William George Armstrong was born on the 26th of November 1810 in Newcastle-upon-Tyne, the second child and only son of William Armstrong (1778–1857), corn merchant and local politician, and Ann (formerly Potter).
He developed an interest in things mechanical while still at schools in Newcastle, Whickham and Bishop Auckland, but on leaving school his father persuaded him to take articles under his friend, Armorer Donkin, furthering his law studies in London under the tutelage of his brother-in-law, William Henry Watson, later Baron Watson (1796–1860). He rejoined Donkin in 1833 after five years with Watson and was made a partner in the firm in 1835, renamed Messrs Donkin, Stable, and Armstrong.
In 1835 observing what he saw as the inefficiency of an overshot water wheel was the beginning of his interest in hydraulic power. In the 1840s in widening his scientific interests he did experimental work on electrostatics that led to him being elected a Fellow of the Royal Society in 1846
In 1845 Armstrong proposed to the Newcastle Corporation that the excess water pressure in the lower part of town could be used to power a specially-adapted Quayside crane (adapted by himself). Armstrong claimed that his hydraulic crane could unload ships faster and more cheaply than conventional cranes. The success of his crane led him to set up a business manufacturing cranes and hydraulic equipment. Armstrong was responsible for inventing the hydraulic accumulator.
In 1847 W. G. Armstrong & Company bought 5.5 acres (22,000 square metres) of land alongside the river at Elswick, near Newcastle, and began to build a factory there. In 1850 the company produced 45 cranes and two years later, 75. It averaged 100 cranes per year for the rest of the century. To begin over 300 men were employed at the works but by 1863 this had risen to 3,800.
In 1854 Armstrong invented the Armstrong Gun. He had heard of the problems the British had during the Crimean War of manoeuvering its heavy field guns. He built a breech-loading gun with a strong, rifled barrel made from wrought iron wrapped around a steel inner lining, designed to fire a shell rather than a ball. Armstrong surrendered the patent to the British Government and was knighted in 1859.
Ten years after the invention of the Armstrong Gun, Armstrong turned his attention towards naval guns. He paid for the Swing Bridge in Newcastle to be built to allow ships to have their guns fitted at Elswick. Elswick was the only factory in the world that could build a battleship and arm it completely. An important customer of the Elswick yard was Japan, which took several cruisers (some of which defeated the Russian fleet at the Battle of Tsushima in 1905). It was claimed that every Japanese gun used in the battle was provided by Elswick.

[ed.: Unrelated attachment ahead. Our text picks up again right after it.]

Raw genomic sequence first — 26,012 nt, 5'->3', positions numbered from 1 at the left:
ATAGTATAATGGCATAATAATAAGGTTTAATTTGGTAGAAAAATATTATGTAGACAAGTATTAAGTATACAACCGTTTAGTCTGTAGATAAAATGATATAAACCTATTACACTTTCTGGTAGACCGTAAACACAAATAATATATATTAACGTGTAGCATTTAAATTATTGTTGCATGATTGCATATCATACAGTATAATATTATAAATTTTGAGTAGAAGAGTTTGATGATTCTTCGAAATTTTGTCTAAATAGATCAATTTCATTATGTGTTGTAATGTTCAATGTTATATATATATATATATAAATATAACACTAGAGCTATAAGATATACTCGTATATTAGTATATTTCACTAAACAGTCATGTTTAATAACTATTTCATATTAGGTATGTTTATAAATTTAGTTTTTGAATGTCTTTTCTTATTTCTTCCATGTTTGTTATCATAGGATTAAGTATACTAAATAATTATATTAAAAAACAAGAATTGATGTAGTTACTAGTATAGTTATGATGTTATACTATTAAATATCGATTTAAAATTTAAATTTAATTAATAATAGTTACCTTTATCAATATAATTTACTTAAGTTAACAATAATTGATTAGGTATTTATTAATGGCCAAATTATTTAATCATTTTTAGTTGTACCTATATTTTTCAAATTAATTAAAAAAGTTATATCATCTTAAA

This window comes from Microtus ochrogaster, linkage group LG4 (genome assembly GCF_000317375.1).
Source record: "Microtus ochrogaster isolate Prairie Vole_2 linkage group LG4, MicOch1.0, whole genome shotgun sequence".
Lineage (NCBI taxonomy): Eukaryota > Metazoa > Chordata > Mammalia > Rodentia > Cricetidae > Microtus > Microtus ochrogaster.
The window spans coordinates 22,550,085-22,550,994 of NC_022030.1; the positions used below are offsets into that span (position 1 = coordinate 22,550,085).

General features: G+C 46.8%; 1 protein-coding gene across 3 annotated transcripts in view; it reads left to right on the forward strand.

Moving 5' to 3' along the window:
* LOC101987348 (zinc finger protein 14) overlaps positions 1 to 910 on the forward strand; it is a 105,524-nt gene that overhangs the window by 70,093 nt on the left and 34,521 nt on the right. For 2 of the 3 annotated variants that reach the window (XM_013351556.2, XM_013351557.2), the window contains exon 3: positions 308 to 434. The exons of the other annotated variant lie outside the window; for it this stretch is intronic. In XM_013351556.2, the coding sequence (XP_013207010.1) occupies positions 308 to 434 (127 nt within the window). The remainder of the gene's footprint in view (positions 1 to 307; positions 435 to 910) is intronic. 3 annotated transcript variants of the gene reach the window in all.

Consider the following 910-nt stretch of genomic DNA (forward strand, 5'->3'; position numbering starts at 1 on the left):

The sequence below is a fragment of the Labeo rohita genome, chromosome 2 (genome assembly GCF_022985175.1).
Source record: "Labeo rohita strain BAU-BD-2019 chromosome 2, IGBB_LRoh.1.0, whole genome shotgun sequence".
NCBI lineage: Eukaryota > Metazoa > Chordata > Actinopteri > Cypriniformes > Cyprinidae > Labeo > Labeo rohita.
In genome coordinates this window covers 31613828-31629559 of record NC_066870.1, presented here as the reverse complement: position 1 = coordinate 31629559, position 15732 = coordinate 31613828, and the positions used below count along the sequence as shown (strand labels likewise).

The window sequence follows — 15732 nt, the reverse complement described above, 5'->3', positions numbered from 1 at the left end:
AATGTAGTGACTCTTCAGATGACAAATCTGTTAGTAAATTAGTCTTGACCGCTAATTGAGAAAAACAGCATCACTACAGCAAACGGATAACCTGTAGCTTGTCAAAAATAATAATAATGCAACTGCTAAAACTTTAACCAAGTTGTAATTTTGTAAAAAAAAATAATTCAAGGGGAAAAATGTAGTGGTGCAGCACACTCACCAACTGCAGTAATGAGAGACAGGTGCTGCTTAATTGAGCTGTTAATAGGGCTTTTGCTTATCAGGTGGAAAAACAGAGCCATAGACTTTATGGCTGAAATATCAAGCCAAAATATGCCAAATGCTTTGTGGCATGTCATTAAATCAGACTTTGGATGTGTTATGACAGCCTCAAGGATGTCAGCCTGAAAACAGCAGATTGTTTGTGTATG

From 1863 Armstrong became less involved in the day to day running of his company and he began developing the Cragside estate, moving there permanently in 1875. He entertained several eminent guests there, including the Shah of Persia, the King of Siam, the Prime Minister of China and the Prince and Princess of Wales.
Armstrong was interested in the city of Newcastle and the region. He was one of those successfully campaigning to establish the College of Physical Science – a forerunner of Newcastle University – opened in 1871, and he gave £11,500 towards the building of Newcastle’s Hancock Natural History Museum, which was completed in 1882. In 1878 Armstrong presented the 93 acre Armstrong Park, to the city, followed in 1884 by Jesmond Dene and its banqueting hall.
Armstrong’s last great project, begun in 1894, was the purchase and restoration of Bamburgh Castle on the Northumberland coast, which remains in the hands of the Armstrong family. In 1901 his heir gave £100,000 for the building of the new Royal Victoria Infirmary in Newcastle-upon-Tyne.
Armstrong was created Baron Armstrong of Cragside in June 1887 – he was usually thereafter referred to as Lord Armstrong.
He became a member of the North of England Mining Institute and Mechanical Engineers in 1866, when mechanical engineers were first able to join the Institute. He was then a Vice President from 1866-69, President from 1872-75 and, as a past President, a member of Council for many years after that.
He died at Cragside on the 27th December 1900 at the age of 90.
Armstrong, Sir W.G. Presidential address [NEIMME] Transactions – North of England Institute of Mining and Mechanical Engineers 22 1872-73, 39-56
See also the article in Wikipedia